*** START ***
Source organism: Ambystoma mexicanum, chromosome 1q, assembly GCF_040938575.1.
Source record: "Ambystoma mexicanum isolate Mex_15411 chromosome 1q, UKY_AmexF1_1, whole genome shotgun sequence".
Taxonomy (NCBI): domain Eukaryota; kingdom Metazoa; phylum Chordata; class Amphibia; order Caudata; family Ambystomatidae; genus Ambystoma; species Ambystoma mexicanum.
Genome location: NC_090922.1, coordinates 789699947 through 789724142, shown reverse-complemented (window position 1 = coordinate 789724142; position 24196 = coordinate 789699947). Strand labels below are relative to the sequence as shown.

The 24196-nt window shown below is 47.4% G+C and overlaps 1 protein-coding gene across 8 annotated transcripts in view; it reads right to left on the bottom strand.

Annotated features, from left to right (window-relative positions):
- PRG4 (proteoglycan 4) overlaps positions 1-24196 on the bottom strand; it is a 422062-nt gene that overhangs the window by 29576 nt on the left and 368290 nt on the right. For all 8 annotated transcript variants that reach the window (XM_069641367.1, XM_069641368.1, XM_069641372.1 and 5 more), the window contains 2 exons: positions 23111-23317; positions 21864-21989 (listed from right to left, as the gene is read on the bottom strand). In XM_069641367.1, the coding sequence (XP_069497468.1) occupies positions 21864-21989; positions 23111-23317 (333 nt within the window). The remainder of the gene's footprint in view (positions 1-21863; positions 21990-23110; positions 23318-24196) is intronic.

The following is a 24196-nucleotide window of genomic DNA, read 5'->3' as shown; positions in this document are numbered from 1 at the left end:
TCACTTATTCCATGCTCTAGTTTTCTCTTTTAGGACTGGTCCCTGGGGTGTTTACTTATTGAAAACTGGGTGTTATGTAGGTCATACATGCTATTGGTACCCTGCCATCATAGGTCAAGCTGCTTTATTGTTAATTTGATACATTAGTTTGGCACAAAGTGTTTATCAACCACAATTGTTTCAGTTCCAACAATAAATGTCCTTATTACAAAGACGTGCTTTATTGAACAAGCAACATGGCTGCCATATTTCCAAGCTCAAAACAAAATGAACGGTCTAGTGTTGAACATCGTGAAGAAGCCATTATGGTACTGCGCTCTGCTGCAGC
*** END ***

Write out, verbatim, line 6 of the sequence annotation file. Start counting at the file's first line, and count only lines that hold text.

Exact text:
Annotated features, from left to right (window-relative positions):